In 2014, Carol Dweck published findings based on two decades of research on growth versus fixed mindsets amongst individuals and organizations. Her research found that those who believe their talents can be developed over time have a growth mindset while those who believe their talents are innate gifts and therefore stable across time have a fixed mindset. Individuals with a growth mindset tend to achieve more than those with a more fixed mindset.
Developing a growth mindset includes 4 key components: setting achievable goals, encouraging hard work, reinforcing good strategies, and receiving input from others.
Not only can the process of learning to code be used to help develop a growth mindset, there are aspects of coding that help reinforce this mindset.
“Learning how to program didn’t start off with wanting to learn all of computer science or trying to master this discipline or anything like that. It started off because I wanted to do this one simple thing – I wanted to make something that was fun for me and my sisters.” –Mark Zuckerberg, CEO Facebook
One of the most popular first exercises when learning to code is how to display “Hello World” on the screen. This simple exercise is designed to provide students with an initial understanding of how to give the computer an instruction and get immediate feedback on whether or not it worked. If it doesn’t, the code is simple enough to go back and fix until you get it right. If it works, there is immediate gratification – a true sense of accomplishment.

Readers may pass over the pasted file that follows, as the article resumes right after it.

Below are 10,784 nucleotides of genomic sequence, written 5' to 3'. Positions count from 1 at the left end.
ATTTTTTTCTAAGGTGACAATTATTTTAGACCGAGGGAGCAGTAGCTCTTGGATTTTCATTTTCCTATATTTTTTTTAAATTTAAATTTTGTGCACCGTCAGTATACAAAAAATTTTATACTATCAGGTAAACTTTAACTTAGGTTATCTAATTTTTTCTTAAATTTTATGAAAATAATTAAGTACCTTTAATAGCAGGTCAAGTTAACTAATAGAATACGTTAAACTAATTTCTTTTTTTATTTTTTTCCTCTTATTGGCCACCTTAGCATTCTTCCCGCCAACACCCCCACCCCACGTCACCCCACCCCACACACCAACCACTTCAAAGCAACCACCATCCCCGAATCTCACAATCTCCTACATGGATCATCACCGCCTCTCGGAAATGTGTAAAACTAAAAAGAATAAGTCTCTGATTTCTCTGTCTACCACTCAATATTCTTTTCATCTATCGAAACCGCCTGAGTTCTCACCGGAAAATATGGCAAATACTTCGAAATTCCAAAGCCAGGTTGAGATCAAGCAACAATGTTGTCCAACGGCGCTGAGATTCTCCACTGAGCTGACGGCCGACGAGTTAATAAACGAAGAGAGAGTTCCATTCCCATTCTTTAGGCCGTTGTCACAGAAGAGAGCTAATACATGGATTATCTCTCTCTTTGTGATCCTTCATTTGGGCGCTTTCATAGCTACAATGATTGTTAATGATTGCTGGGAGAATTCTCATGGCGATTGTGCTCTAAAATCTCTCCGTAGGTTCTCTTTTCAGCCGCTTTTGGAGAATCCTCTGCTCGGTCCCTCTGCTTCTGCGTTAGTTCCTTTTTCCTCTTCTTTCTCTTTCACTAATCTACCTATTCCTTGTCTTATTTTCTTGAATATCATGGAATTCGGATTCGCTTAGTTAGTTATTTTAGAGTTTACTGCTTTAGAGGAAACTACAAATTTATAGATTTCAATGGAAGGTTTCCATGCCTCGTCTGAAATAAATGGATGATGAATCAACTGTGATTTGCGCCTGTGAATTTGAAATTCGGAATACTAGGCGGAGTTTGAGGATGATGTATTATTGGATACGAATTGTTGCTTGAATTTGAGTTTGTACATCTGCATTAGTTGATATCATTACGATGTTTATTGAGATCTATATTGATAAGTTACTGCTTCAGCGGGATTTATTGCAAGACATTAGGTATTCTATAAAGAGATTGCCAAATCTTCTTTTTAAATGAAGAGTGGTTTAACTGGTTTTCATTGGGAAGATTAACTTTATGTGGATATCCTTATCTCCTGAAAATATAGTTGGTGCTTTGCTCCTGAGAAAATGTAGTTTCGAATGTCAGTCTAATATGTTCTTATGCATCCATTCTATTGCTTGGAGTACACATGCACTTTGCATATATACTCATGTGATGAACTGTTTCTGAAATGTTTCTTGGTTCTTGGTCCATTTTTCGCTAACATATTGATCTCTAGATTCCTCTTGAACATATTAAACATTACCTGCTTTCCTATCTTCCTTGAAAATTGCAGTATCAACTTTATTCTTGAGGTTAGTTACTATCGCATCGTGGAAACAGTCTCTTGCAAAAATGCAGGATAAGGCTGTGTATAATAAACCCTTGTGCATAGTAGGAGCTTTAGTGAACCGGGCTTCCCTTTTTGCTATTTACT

Similarly, as people begin to learn more and more about programming, the complexity of the projects typically increases. However the process of development, compiling, and execution remains similar. And, once executed, the developer quickly learns whether or not their code works as intended. This consistent, incremental progress over time builds confidence of kids in the ability to build using technology.
“Learning to write programs stretches your mind, and helps you think better, creates a way of thinking about things that I think is helpful in all domains.” – Bill Gates, Chairman Microsoft
As a 13 year old, Bill Gates began to show an interest in computer programming. He spent much of his free time working on the terminal and was fascinated with what a computer could do. When his time on the terminal became limited, he exploited a technical glitch to gain more time to learn how to program.
As kids begin to learn more about technology systems, they begin to develop a curiosity about what else they can add to their projects or begin to imagine what they might build from the ground up. This progression from a fundamental understanding of how the systems work to leveraging the system to accomplish additional goals is essential. For example, students may begin with just stopping the timer as a car crosses the finish line in a race car game to identifying & ultimately rewarding the winning car with a trophy by comparing times. This teaches kids that there is always more to learn and that in order to truly become better at coding requires work to implement increasingly complex functionality.